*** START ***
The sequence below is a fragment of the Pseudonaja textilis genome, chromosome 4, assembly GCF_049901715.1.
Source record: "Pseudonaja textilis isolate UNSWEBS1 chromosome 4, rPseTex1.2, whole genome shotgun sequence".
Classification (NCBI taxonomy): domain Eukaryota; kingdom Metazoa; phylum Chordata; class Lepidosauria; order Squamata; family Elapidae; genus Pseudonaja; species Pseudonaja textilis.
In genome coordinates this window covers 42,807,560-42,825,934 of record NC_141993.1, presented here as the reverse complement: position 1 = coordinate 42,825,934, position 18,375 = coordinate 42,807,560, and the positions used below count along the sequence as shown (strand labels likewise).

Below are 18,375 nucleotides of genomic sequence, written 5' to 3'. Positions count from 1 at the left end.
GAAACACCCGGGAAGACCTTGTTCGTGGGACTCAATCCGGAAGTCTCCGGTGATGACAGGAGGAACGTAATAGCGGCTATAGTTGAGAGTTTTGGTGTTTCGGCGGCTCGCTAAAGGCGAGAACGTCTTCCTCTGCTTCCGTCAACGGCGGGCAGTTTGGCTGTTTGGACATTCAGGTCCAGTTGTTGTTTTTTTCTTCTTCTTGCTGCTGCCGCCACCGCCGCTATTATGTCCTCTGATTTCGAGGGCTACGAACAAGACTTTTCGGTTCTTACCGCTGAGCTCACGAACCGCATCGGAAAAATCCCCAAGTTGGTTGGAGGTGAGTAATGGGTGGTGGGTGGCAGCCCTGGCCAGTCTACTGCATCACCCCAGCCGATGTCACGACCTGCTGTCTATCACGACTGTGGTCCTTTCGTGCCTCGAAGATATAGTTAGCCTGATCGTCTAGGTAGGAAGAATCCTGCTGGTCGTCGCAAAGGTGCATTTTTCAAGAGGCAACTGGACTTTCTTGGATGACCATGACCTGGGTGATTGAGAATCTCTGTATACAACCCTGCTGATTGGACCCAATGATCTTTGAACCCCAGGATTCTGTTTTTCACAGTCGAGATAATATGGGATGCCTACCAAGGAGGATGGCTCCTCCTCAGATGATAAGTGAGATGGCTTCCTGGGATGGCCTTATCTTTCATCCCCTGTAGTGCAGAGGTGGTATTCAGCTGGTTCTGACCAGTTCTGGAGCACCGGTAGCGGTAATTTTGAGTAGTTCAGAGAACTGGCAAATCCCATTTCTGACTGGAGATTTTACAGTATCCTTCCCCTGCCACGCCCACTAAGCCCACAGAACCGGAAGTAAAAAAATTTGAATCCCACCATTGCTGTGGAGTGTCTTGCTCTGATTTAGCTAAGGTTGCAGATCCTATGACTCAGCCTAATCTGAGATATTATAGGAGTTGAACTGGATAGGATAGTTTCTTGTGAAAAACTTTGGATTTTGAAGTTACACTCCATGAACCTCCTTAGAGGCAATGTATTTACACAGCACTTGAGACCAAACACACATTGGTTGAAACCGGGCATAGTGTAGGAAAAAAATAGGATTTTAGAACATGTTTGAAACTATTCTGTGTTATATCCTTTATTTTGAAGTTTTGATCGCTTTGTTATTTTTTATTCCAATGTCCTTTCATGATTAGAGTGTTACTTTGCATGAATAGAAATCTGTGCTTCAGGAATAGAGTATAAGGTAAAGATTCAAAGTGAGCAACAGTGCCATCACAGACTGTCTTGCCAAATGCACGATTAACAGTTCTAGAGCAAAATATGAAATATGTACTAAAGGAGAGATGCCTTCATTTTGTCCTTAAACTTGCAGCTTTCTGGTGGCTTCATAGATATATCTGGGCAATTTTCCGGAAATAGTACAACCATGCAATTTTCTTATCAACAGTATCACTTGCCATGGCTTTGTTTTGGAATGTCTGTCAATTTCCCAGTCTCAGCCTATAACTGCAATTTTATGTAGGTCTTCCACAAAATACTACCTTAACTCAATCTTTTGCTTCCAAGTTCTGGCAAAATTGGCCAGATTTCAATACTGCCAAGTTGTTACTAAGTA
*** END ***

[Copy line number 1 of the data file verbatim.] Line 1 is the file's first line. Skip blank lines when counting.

The sequence below is a fragment of the Pseudonaja textilis genome, chromosome 4, assembly GCF_049901715.1.